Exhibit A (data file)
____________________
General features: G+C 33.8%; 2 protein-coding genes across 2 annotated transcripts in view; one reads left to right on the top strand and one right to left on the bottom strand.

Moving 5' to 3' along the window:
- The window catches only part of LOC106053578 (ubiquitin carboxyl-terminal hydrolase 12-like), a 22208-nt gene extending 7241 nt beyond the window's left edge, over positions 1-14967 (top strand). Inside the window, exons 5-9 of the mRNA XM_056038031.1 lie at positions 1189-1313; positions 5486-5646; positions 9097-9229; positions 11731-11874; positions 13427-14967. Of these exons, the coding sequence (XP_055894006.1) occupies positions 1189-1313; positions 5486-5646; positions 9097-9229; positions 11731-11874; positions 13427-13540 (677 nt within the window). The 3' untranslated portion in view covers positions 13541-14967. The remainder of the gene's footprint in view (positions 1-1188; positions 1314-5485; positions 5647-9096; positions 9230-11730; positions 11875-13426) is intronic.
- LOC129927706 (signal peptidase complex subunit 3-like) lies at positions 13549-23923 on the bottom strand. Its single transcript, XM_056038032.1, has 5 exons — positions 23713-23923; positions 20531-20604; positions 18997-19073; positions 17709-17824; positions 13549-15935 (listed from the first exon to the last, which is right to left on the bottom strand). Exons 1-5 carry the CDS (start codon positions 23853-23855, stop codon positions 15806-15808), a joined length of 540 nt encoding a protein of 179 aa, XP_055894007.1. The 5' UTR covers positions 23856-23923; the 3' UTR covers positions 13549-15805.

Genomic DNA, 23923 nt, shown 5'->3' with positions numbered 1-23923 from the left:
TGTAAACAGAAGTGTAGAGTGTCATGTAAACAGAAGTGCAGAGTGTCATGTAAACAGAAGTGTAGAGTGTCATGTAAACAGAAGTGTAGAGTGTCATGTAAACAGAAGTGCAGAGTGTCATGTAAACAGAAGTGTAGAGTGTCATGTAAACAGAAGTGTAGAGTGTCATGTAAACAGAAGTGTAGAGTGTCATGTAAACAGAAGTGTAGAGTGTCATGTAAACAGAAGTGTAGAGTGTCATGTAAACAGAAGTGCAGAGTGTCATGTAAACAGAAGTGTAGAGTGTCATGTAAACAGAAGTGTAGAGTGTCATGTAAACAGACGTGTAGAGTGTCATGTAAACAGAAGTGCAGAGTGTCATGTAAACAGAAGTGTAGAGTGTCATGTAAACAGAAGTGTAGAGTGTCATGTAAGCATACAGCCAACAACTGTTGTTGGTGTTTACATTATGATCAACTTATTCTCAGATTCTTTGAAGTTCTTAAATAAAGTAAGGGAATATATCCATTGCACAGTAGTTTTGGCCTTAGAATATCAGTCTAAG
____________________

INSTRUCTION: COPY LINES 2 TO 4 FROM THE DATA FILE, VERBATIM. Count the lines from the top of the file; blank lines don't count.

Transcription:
Moving 5' to 3' along the window:
- The window catches only part of LOC106053578 (ubiquitin carboxyl-terminal hydrolase 12-like), a 22208-nt gene extending 7241 nt beyond the window's left edge, over positions 1-14967 (top strand). Inside the window, exons 5-9 of the mRNA XM_056038031.1 lie at positions 1189-1313; positions 5486-5646; positions 9097-9229; positions 11731-11874; positions 13427-14967. Of these exons, the coding sequence (XP_055894006.1) occupies positions 1189-1313; positions 5486-5646; positions 9097-9229; positions 11731-11874; positions 13427-13540 (677 nt within the window). The 3' untranslated portion in view covers positions 13541-14967. The remainder of the gene's footprint in view (positions 1-1188; positions 1314-5485; positions 5647-9096; positions 9230-11730; positions 11875-13426) is intronic.
- LOC129927706 (signal peptidase complex subunit 3-like) lies at positions 13549-23923 on the bottom strand. Its single transcript, XM_056038032.1, has 5 exons — positions 23713-23923; positions 20531-20604; positions 18997-19073; positions 17709-17824; positions 13549-15935 (listed from the first exon to the last, which is right to left on the bottom strand). Exons 1-5 carry the CDS (start codon positions 23853-23855, stop codon positions 15806-15808), a joined length of 540 nt encoding a protein of 179 aa, XP_055894007.1. The 5' UTR covers positions 23856-23923; the 3' UTR covers positions 13549-15805.